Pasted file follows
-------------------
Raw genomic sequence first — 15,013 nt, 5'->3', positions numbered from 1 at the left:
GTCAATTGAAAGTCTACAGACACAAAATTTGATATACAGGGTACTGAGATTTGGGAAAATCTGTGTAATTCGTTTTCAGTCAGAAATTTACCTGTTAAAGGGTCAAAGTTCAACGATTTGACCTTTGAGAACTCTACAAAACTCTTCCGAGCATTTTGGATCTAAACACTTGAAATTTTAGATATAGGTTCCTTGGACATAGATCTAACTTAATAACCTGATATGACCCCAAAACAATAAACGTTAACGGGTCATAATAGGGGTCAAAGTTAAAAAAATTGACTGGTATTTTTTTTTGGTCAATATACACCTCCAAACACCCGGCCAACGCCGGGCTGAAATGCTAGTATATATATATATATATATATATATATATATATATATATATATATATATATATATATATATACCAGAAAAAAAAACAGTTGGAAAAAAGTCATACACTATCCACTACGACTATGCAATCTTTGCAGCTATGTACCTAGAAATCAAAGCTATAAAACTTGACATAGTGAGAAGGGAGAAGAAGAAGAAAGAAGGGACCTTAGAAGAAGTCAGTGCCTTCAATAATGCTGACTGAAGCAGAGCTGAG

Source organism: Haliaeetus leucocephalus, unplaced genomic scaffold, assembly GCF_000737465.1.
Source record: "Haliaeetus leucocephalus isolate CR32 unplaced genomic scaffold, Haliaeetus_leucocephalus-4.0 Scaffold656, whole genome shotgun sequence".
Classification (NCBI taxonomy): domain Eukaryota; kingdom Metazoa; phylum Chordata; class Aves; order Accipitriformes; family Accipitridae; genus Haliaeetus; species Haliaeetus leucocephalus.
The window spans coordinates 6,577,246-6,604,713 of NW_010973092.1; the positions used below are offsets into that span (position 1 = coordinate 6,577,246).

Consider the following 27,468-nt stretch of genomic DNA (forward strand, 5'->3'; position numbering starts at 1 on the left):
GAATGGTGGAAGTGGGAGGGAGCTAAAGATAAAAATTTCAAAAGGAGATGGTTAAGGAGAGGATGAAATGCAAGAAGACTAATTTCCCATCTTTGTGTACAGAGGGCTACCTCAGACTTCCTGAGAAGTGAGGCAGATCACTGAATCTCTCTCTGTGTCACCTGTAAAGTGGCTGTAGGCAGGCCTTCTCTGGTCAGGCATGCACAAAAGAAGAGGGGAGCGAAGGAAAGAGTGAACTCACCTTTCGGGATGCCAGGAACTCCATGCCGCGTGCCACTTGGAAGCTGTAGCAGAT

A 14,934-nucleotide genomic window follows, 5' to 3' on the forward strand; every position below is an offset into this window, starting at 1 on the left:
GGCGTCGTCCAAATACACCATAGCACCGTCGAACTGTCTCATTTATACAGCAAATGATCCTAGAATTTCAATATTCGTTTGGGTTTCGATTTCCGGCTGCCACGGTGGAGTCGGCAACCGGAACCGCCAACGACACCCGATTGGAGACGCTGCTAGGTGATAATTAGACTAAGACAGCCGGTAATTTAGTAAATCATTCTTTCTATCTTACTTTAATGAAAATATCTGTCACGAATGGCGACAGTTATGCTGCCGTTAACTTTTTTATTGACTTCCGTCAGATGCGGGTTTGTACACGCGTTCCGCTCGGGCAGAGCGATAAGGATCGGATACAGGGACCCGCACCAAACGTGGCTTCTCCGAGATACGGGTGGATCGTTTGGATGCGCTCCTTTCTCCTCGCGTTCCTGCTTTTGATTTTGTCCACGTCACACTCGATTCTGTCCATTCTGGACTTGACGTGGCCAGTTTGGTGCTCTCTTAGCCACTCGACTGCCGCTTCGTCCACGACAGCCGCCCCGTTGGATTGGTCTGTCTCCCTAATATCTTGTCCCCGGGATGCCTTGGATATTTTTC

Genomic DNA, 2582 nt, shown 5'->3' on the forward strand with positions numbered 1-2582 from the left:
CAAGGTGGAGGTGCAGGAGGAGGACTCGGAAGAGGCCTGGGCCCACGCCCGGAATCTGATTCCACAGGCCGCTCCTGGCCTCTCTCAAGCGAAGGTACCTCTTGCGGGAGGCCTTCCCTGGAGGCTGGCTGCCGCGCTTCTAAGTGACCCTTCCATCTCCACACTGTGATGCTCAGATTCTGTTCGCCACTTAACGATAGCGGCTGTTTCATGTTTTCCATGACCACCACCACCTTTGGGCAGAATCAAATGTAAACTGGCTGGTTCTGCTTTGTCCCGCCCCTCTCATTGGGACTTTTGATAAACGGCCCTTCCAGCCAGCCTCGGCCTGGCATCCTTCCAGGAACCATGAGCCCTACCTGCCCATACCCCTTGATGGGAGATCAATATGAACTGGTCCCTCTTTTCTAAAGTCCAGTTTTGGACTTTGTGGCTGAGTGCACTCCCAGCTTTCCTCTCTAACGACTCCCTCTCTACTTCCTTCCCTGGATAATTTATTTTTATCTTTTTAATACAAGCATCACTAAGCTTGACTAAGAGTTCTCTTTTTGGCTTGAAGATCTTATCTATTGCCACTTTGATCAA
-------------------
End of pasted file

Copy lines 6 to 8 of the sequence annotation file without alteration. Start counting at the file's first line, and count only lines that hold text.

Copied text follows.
The window spans coordinates 6,577,246-6,604,713 of NW_010973092.1; the positions used below are offsets into that span (position 1 = coordinate 6,577,246).

Consider the following 27,468-nt stretch of genomic DNA (forward strand, 5'->3'; position numbering starts at 1 on the left):
GAATGGTGGAAGTGGGAGGGAGCTAAAGATAAAAATTTCAAAAGGAGATGGTTAAGGAGAGGATGAAATGCAAGAAGACTAATTTCCCATCTTTGTGTACAGAGGGCTACCTCAGACTTCCTGAGAAGTGAGGCAGATCACTGAATCTCTCTCTGTGTCACCTGTAAAGTGGCTGTAGGCAGGCCTTCTCTGGTCAGGCATGCACAAAAGAAGAGGGGAGCGAAGGAAAGAGTGAACTCACCTTTCGGGATGCCAGGAACTCCATGCCGCGTGCCACTTGGAAGCTGTAGCAGAT